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This Full

Nov 05, 2023Nov 05, 2023

Offering a perch over Avenida de Liberdade, one of Europe’s most iconic avenues, a 3,595-square-foot Portuguese penthouse on the market boasts 24 balconies with sweeping views of Lisbon’s historic center.

“This is the Champs-Elysees of Lisbon, with its broad lanes and roundabouts,” said Andrew Freire, team leader at the Agency in Lisbon and the listing agent. “You’re surrounded by luxury shops and the city’s best restaurants.”

With an asking price of €4.795 million (US$5.27 million), the listing reflects an insatiable appetite for Lisbon properties among foreign buyers, he said.

While the average price per square meter for Lisbon property is about €5,301, according to Portuguese real estate site Idealista, “properties like this one can now go above €11,000 or €12,000 per square meter,” Freire said. “Top prices in Lisbon are not far from the top of Paris.”

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According to data from Knight Frank, prime property prices in Lisbon rose 4.6% in the first quarter over the previous year.

About 21% of property sales in Lisbon involved foreign buyers in 2022, according to Idealista, a 0.9% increase over 2019. But the years in between included the pandemic, which essentially shut down sales to foreigners. Chinese buyers lead in non-resident purchases, followed by the French, according to Bank of Portugal data, which also revealed that average transaction value for non-resident purchases was 143% higher than for domestic Portuguese buyers.

The sellers of this four-bedroom, five-bathroom apartment, spouses José Neto and Paulo Leal, combined two units to create the only penthouse in the five-story building, which has amenities including a spa, gym and 24-hour security. The penthouse occupies the entire top floor.

“The apartment’s sunny all day, with beautiful views,” said Neto, a Brazilian-born numismatist and onetime textile executive who also has homes with Leal in Sao Paulo and San Francisco. “The location situates you minutes from everything. And the four parking spaces are a unique feature for a European apartment.”

African kambala wood, prized for its durability, lines the walls of the apartment, whose sloping ceilings soar to more than 13 feet. The unit sprawls across three sections, Freire said. The living area includes the living and dining rooms, office and the kitchen. The owners’ private area features three bedrooms, all with en-suite bathrooms and their own balconies. And a guest area, with its own entrance, offers its own en-suite bedroom.

Each of its 24 terraces is lushly landscaped with “flowers, vines, wisteria, and olive and pomegranate trees,” Freire said. The unit’s private parking spaces are a rarity in densely packed Lisbon, he added.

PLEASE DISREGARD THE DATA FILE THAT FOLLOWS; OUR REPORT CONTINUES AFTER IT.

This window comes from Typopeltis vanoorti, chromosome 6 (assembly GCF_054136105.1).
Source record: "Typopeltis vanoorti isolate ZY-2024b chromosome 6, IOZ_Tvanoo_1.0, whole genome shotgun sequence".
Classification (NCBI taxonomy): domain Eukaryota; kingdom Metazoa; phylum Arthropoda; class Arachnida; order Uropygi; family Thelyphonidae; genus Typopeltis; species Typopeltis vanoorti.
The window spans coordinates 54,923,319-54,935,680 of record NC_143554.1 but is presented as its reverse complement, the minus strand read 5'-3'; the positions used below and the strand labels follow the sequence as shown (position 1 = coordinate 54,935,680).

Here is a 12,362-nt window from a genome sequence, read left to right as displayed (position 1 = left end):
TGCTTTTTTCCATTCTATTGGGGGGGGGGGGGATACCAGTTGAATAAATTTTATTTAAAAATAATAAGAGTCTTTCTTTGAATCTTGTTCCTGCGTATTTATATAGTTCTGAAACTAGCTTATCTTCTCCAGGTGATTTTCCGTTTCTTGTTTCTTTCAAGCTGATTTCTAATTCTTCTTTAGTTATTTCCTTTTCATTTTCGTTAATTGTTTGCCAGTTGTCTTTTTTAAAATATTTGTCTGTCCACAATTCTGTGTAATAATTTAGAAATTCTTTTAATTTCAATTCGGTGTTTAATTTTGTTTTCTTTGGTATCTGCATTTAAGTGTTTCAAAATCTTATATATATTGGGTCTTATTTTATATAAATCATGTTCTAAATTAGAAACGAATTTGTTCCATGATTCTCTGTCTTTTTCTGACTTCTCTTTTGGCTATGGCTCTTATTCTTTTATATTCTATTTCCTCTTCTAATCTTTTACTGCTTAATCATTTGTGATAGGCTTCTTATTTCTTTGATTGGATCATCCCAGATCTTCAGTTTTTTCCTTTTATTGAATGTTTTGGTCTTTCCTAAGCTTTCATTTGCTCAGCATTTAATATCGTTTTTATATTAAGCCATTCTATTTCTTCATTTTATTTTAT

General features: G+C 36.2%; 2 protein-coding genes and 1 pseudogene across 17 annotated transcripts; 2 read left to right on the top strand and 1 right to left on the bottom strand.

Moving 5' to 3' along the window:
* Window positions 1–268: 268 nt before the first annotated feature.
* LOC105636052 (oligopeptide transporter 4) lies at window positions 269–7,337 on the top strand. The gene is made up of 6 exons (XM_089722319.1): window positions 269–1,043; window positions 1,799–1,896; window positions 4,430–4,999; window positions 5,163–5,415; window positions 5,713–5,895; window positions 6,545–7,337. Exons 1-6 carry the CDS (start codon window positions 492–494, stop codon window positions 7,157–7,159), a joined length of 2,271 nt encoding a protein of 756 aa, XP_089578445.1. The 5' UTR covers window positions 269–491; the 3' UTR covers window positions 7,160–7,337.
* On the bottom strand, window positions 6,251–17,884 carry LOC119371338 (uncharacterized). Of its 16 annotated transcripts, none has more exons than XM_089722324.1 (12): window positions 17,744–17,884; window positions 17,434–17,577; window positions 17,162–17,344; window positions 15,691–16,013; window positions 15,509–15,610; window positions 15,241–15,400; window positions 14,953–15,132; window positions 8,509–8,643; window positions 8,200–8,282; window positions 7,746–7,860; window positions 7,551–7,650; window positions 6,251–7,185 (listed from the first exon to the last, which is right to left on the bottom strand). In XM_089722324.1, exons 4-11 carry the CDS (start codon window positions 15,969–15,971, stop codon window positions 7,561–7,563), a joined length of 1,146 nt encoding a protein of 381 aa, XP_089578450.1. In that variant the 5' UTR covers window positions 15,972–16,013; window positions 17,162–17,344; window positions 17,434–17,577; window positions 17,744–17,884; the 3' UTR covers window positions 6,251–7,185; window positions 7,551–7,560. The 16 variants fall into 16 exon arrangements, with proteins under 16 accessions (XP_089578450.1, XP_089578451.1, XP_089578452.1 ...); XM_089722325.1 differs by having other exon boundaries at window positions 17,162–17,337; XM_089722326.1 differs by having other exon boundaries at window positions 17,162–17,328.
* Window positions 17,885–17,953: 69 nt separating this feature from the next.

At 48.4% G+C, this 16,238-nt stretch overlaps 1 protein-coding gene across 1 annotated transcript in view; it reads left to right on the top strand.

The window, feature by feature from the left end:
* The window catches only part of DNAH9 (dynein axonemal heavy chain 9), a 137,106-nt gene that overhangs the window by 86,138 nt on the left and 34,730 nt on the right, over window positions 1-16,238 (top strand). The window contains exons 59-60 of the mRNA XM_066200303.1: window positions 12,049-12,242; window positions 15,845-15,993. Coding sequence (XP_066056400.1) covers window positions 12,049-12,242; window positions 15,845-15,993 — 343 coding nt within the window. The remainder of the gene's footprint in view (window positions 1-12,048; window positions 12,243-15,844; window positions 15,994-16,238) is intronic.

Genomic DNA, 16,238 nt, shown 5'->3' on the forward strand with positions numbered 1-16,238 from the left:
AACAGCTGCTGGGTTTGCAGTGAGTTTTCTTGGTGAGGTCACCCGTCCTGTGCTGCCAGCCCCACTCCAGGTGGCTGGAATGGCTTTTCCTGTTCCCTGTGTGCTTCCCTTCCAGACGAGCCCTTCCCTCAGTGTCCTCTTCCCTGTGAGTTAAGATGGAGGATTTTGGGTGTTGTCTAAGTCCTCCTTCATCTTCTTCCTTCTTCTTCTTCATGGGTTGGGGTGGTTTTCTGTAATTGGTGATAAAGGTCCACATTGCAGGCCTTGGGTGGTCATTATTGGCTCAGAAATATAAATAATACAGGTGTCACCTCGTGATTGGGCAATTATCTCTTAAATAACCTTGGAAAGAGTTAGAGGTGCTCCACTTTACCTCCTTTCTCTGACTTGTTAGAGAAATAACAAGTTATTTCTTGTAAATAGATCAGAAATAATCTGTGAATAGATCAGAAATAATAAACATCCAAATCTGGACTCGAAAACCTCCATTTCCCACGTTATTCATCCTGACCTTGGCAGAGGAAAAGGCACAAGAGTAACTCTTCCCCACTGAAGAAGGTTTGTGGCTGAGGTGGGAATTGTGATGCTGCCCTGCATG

Local architects Aires Mateus designed the building; when the sellers combined units, they also engaged the firm to design the new floor plan and interiors.

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The white-stone building, completed in the early 20th century, was remodeled in 2020 to match its original architectural style. “It’s designed in the Pombaline style characteristic of Lisbon,” Freire said. “Many of our local architects make it a practice to integrate contemporary needs with local aesthetics and architecture.”

Freire said he expects a buyer to be “someone who wants to move to Portugal and is used to a level of detail and luxury and practicality.” Lisbon keeps drawing international luxury buyers because “Portugal is one of the safest countries in Europe and the world, with one of the highest English-language literacy levels in Europe. Most people you encounter will likely have some level of fluency.”

The recent phasing out of Portugal’s Golden Visa program, which helped fuel a property-investment boom in Lisbon and popular regions like Porto and the Algarve, has not affected luxury sales, Freire said. “The Golden Visa is important, but luxury buyers weren’t focused on it,” he said. “Only about 0.7% of total real estate sales had to do with the Golden Visa. Luxury buyers come here because they want something new and different, and they want comfort.”

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Americans have been buying Lisbon property in increasing numbers, Freire said. “Portugal used to be for the British, the Germans, Dutch and Brazilians,” he said. “Now, Americans are among the top five buyers in Portugal. They’re realizing it’s a six-hour flight from New York, and with a comfortable trip on a direct flight, you can have your ‘summer house’ in Lisbon.”

Last year, about 10,000 American citizens were living in Portugal, a 239% jump from 2017, according to reports. “They often compare life in Lisbon to the California lifestyle, where you’re 15 minutes to the water and 25 minutes to the beach. Plus, our airport is just 25 minutes from the center, which is very unusual for Europe.”

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